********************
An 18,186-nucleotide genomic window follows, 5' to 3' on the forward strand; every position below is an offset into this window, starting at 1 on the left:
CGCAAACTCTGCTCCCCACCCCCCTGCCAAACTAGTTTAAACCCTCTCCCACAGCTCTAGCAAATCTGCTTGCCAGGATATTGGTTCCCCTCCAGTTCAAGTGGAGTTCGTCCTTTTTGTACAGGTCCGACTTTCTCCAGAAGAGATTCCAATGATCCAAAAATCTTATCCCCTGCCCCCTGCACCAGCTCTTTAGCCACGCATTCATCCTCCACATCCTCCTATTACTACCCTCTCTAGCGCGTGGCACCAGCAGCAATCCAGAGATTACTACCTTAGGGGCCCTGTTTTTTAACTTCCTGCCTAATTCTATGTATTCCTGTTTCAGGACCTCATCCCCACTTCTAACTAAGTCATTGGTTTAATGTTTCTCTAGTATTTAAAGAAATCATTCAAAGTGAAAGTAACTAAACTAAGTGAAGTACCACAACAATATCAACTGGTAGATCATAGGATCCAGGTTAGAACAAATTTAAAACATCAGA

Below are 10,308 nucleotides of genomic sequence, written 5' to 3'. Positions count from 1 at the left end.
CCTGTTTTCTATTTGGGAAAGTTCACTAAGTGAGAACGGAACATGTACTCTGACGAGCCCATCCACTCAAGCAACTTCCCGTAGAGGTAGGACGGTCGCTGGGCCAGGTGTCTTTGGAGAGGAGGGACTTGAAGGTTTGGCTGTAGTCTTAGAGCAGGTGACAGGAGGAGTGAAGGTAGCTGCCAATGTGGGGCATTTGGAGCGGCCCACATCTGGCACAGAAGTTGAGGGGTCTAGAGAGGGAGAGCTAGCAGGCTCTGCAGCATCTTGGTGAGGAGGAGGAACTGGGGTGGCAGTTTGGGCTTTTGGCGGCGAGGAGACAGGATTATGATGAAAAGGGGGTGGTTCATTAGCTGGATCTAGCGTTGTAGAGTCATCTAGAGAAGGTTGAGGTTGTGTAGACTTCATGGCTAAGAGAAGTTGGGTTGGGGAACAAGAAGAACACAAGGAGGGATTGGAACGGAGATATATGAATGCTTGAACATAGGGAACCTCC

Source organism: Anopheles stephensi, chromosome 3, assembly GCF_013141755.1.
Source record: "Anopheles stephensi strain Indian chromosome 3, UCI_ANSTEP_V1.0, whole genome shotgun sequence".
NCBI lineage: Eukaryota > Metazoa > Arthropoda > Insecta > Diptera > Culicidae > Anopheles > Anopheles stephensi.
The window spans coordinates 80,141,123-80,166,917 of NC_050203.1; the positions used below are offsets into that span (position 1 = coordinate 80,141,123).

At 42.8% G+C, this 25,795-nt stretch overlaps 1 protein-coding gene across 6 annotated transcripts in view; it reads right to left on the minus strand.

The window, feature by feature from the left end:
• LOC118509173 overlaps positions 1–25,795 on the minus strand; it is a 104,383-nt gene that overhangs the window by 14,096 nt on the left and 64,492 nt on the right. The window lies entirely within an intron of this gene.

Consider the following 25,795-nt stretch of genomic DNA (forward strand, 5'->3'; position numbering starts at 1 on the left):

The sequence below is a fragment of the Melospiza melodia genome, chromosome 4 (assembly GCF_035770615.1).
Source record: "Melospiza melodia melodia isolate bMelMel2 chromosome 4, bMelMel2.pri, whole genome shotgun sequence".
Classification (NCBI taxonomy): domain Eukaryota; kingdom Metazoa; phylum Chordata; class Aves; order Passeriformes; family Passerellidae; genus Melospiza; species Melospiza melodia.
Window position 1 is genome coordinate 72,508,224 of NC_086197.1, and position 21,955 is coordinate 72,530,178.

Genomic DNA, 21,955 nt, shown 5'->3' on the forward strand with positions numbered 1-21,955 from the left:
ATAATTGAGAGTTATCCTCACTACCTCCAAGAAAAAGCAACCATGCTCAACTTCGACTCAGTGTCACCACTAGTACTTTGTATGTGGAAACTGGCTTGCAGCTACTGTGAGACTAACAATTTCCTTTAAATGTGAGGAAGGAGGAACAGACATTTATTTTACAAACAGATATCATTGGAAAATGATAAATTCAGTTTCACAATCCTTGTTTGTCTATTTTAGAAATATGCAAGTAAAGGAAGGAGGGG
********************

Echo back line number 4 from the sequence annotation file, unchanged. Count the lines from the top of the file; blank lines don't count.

CCTGTTTTCTATTTGGGAAAGTTCACTAAGTGAGAACGGAACATGTACTCTGACGAGCCCATCCACTCAAGCAACTTCCCGTAGAGGTAGGACGGTCGCTGGGCCAGGTGTCTTTGGAGAGGAGGGACTTGAAGGTTTGGCTGTAGTCTTAGAGCAGGTGACAGGAGGAGTGAAGGTAGCTGCCAATGTGGGGCATTTGGAGCGGCCCACATCTGGCACAGAAGTTGAGGGGTCTAGAGAGGGAGAGCTAGCAGGCTCTGCAGCATCTTGGTGAGGAGGAGGAACTGGGGTGGCAGTTTGGGCTTTTGGCGGCGAGGAGACAGGATTATGATGAAAAGGGGGTGGTTCATTAGCTGGATCTAGCGTTGTAGAGTCATCTAGAGAAGGTTGAGGTTGTGTAGACTTCATGGCTAAGAGAAGTTGGGTTGGGGAACAAGAAGAACACAAGGAGGGATTGGAACGGAGATATATGAATGCTTGAACATAGGGAACCTCC